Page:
Journal Article

perccalc: an R package for estimating percentiles from categorical variables

The Journal of Open Source Software, 4:44, 1–3 (2019)
Open Access
Reproducible

Abstract

Social science research makes extensive use of categorical variables. This means that most variables in model definitions are a combination of categorical and ordered categorical variables, which sometimes are proxies of continuous variables such as income or years of education. The seriousness of this phenomena can be best exemplified by the surge and usage of techniques tailored specifically for this type of analysis in social science research (Agresti, 2007, 2010). In particular, educational research, where there’s a maturing literature on calculating inequality gaps, categorical data are essential for estimating inequality. For example, the income of a person is often asked in income brackets rather than the exact amount of money; researchers would prefer the exact amount but to avoid non-response accumulation and privacy concerns, income brackets are a partial solution. This solution gives the income information of respondents but at the same time in a limited fashion given that we cannot estimate traditional statistics such as the differences of percentiles from the income brackets. One example of this is calculating the gap in cognitive abilities between the top (e.g 90th percentiles) and bottom (e.g 10th percentiles) groups in the income distribution. This paper introduces the perccalc package, which is a direct implementation of the theoretical work of Reardon (2011) where it is possible to estimate the difference between two percentiles from an ordered categorical variable. More concretely, by specifying an ordered categorical variable and a continuous variable, this method can estimate differences in the continuous variable between percentiles of the ordered categorical variable. This bring forth a relevant strategy to contrast ordered categorical variables which usually have alternative continuous measures to the percentiles of the continuous measures. Moreover, this opens an avenue for calculating percentile distributions and percentile differences for ordered categorical variables which don’t necessarily have an alternative continuous measure such as job occupation classifications; one relevant example being the classification from Erikson, Goldthorpe, & Portocarero (1979).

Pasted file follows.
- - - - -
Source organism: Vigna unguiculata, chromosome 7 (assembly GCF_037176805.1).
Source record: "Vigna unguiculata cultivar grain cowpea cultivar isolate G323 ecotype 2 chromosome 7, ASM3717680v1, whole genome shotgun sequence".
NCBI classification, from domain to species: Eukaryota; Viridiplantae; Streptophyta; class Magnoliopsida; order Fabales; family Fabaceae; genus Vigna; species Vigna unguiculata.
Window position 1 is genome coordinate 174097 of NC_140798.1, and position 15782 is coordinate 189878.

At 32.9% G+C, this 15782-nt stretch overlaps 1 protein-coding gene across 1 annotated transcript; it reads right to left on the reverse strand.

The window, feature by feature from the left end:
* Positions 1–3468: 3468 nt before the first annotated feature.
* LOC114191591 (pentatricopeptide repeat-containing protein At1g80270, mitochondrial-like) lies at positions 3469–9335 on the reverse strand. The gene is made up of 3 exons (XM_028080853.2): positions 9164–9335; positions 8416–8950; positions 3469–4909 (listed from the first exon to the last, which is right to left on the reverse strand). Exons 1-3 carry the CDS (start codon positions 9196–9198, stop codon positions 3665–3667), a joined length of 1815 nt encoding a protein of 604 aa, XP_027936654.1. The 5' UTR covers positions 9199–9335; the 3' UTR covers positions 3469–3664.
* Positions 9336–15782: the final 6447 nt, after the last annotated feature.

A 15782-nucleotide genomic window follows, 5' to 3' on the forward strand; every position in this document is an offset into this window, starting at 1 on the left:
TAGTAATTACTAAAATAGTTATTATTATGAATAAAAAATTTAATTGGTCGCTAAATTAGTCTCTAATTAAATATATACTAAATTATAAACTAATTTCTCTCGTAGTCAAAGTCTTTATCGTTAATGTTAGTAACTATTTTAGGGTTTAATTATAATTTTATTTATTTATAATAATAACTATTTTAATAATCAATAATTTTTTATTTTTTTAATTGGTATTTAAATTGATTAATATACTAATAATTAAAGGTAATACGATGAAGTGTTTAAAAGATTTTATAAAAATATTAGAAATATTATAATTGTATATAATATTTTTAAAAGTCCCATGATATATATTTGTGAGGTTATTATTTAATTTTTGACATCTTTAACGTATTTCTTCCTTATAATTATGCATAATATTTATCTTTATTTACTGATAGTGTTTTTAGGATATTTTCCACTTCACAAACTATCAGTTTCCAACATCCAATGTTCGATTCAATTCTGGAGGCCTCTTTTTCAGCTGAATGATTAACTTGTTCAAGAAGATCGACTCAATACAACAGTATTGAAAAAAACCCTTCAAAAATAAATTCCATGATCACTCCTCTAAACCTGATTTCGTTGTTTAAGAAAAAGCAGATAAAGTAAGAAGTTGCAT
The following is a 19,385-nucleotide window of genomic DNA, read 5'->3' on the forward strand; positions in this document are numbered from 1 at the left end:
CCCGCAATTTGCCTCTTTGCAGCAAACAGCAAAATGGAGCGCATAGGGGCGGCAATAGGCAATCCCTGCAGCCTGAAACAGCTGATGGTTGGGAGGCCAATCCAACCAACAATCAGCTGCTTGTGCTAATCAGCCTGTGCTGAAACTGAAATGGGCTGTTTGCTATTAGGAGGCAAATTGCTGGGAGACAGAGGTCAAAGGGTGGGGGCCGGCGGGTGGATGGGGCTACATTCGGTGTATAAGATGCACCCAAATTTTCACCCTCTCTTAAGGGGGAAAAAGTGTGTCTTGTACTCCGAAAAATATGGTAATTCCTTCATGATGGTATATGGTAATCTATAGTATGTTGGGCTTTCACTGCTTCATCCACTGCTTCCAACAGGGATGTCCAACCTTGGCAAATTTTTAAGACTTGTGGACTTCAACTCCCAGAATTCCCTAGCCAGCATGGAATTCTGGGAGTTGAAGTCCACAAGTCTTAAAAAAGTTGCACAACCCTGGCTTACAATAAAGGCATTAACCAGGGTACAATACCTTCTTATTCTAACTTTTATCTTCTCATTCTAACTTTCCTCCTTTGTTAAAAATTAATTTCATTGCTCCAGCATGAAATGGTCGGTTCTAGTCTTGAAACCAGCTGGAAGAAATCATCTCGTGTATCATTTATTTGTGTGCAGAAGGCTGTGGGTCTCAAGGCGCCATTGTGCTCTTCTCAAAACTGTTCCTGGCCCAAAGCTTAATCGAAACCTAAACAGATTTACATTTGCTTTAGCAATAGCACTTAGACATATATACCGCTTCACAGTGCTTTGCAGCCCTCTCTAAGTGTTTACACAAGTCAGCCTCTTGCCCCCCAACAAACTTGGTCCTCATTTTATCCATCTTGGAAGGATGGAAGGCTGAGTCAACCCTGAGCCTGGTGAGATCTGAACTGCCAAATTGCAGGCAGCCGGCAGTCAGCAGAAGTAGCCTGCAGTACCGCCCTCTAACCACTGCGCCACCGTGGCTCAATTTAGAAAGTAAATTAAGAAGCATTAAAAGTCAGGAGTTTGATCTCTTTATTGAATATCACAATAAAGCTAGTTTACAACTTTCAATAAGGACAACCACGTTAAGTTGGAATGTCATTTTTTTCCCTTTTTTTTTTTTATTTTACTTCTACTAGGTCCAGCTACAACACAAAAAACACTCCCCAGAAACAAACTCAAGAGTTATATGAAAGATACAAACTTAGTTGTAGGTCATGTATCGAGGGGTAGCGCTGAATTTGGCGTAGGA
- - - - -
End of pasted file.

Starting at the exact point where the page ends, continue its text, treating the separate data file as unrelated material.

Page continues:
Keywords: computational social science, demographic research, statistical analysis
The Max Planck Institute for Demographic Research (MPIDR) in Rostock is one of the leading demographic research centers in the world. It's part of the Max Planck Society, the internationally renowned German research society.